The North Harris Eagle Observatory

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Located in the heart of a Golden Eagle territory within the spectacular Harris hills, the North Harris Eagle Observatory provides one of the best opportunities in Scotland for viewing this iconic species.

The Observatory

The Observatory is an attractive timber construction with turf roof and glazed win

eagle observatory 8317dows, commanding views up Glen Meavaig, from which you can see the daily activities of the resident pair of golden eagles. There are information boards about the eagles at the viewpoint. The eagles are most active during bright and breezy weather, usually seen at a distance flying above the skyline. Frequent scanning of the skyline with binoculars is usually the best way to locate them.

The Observatory now forms part of the Outer Hebrides Bird of Prey Trail. This self-guided journey links eleven sites throughout the islands. More details can be found HERE.

Golden Eagles on Harris

The Golden Eagle is one of Scotland’s largest and most awe inspiring birds. This spectacular predator commands a place at the top of the food chain and manages to survive in some of our most harsh mountain environments. With a population of just 400 pairs, the golden eagle is a rare sight across much of Scotland. However, Harris is a stronghold, supporting one of the highest densities of breeding golden eagles recorded in Europe. The undisturbed, open and rugged Harris terrain provides fantastic eagle habitat. In addition, the absence of predatory mammals such as foxes means that more food is available to the avian predators such as eagles and buzzards. In many parts of Scotland there has been a long history of illegal persecution, but on Harris the eagles have largely been left to their own devices. Around 20 pairs of golden eagles are resident on the island.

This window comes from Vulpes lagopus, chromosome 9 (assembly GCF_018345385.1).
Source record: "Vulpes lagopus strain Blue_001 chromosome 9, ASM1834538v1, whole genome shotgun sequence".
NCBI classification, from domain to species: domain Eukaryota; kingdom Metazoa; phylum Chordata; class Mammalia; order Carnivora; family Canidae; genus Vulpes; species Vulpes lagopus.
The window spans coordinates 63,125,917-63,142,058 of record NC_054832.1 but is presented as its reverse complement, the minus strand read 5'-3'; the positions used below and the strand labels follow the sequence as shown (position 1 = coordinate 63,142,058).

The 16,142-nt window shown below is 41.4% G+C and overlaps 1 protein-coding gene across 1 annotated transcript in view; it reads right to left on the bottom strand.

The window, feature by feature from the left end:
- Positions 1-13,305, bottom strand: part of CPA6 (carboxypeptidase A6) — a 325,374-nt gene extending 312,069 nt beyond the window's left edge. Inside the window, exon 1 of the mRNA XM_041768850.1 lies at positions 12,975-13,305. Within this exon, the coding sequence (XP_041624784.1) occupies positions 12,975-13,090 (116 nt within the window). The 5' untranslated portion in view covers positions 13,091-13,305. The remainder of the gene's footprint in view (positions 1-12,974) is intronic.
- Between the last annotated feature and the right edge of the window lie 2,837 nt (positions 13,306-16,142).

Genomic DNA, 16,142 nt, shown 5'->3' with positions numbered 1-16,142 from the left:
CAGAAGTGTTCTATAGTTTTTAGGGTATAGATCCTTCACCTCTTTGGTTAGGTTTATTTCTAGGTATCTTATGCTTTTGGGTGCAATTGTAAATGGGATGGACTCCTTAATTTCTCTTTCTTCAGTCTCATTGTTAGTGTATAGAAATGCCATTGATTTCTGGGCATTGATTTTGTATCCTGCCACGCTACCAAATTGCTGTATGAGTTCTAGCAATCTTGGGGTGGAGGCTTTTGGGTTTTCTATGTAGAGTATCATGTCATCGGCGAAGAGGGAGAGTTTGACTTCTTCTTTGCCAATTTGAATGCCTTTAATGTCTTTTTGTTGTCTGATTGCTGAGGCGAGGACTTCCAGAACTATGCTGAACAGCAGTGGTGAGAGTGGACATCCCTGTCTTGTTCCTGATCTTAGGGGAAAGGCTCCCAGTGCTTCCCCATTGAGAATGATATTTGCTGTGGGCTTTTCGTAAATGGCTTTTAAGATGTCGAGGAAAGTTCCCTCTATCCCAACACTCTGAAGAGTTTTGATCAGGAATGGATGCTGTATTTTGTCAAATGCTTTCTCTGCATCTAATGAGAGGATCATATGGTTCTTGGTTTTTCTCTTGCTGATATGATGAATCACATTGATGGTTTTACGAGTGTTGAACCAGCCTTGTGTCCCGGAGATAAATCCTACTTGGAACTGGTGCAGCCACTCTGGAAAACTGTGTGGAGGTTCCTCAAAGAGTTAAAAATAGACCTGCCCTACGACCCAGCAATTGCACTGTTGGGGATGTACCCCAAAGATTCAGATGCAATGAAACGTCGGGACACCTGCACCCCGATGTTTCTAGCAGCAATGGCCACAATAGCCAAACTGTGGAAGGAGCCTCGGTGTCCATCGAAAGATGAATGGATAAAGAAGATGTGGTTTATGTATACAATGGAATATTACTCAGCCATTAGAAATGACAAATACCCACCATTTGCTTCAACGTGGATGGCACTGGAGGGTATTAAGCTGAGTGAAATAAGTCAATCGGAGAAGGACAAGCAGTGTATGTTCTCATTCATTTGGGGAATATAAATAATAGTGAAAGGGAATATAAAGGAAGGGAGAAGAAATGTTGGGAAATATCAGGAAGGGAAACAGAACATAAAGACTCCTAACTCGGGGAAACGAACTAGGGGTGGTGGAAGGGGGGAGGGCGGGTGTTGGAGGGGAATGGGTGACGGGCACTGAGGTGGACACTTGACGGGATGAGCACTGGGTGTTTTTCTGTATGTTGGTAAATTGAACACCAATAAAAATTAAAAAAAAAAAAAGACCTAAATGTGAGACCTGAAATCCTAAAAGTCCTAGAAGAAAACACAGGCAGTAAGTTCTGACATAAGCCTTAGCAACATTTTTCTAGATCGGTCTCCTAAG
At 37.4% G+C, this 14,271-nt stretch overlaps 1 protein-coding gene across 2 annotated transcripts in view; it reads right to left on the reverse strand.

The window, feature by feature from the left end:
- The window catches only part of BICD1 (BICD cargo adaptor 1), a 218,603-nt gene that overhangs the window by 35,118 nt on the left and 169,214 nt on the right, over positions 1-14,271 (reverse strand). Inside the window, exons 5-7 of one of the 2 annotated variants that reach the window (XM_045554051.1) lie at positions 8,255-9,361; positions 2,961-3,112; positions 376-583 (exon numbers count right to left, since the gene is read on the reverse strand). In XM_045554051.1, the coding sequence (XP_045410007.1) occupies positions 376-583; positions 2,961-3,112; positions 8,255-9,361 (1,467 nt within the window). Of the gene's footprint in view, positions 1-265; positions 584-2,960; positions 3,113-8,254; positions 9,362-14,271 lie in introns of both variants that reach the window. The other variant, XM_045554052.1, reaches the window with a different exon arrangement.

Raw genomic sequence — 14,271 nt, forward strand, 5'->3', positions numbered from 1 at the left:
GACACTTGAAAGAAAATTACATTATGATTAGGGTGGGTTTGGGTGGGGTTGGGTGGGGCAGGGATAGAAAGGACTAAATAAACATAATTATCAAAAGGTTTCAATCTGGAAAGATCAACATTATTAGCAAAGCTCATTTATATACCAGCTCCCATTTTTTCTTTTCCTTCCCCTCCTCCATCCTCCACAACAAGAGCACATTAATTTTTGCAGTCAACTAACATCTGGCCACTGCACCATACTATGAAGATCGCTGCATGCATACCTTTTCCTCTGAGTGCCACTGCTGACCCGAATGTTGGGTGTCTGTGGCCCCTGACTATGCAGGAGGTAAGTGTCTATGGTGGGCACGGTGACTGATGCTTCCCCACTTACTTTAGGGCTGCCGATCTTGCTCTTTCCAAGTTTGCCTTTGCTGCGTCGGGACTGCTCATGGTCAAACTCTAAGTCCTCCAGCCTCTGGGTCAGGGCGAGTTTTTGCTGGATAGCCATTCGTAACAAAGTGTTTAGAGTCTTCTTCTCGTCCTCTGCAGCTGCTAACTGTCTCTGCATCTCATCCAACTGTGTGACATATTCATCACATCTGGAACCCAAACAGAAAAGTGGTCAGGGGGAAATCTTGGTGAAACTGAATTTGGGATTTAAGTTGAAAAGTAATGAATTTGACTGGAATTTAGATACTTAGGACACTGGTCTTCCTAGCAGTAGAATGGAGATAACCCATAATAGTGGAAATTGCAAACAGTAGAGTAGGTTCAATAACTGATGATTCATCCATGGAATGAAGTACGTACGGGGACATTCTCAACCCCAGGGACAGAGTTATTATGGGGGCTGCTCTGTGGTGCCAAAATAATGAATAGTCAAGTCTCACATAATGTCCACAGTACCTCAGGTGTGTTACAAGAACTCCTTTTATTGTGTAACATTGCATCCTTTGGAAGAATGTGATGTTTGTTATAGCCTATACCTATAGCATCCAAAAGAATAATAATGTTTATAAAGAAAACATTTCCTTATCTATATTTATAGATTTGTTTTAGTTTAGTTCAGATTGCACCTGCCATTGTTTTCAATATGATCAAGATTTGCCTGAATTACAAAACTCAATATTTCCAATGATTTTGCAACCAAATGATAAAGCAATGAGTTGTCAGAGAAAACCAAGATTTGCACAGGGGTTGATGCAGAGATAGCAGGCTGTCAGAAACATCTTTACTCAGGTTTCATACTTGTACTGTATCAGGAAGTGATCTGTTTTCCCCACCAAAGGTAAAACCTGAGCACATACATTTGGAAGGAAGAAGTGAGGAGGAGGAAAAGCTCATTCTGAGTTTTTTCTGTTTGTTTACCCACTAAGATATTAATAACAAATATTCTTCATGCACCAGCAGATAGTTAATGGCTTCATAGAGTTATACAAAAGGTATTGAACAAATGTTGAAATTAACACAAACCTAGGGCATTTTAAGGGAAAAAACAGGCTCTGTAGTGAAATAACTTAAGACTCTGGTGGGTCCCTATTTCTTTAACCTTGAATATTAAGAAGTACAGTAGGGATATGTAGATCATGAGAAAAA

Other wildlife in Glen Meavaig

eagle observatory 8335In addition to the golden eagles, sea eagles are also regularly seen in the glen, particularly during the winter when they come inland to feed on deer carcasses and salmon. During the summer, several species of moorland birds frequent the glen including merlin, golden plover, greenshank, stonechat and wheatear. During the autumn the roars of rutting red deer can be hear echoing around the glen. Year-round residents include red grouse, raven, mountain hare and red deer. You will also find many specialised moorland plants including carpets of bog mosses and carnivorous sundews and butterworts.

Getting There

The North Harris Eagle Observatory is located seven miles North-West of Tarbert, on the Isle of Harris. Three miles north of Tarbert on the A859, turn left on to the B887 towards Huisinis. After four miles you will reach Mevaig. The road runs right around the sea loch. At the head of the loch, there is a car park with a stone wall surrounding it. Adjacent to the carpark is a gated track leading north up Glen Mevaig. The Observatory is a 2km walk up this track from the car park -about 30 minutes. The Observatory is open to the public all year round.

How to get to the Observatory

The North Harris Trust gratefully acknowledges Scottish Natural Heritage, The Brown Forbes Memorial Fund and Leader for funding the construction of the North Harris Eagle Observatory. The project was part financed by The Scottish Government and The European Community Innse Gall 2007-2013 Programme.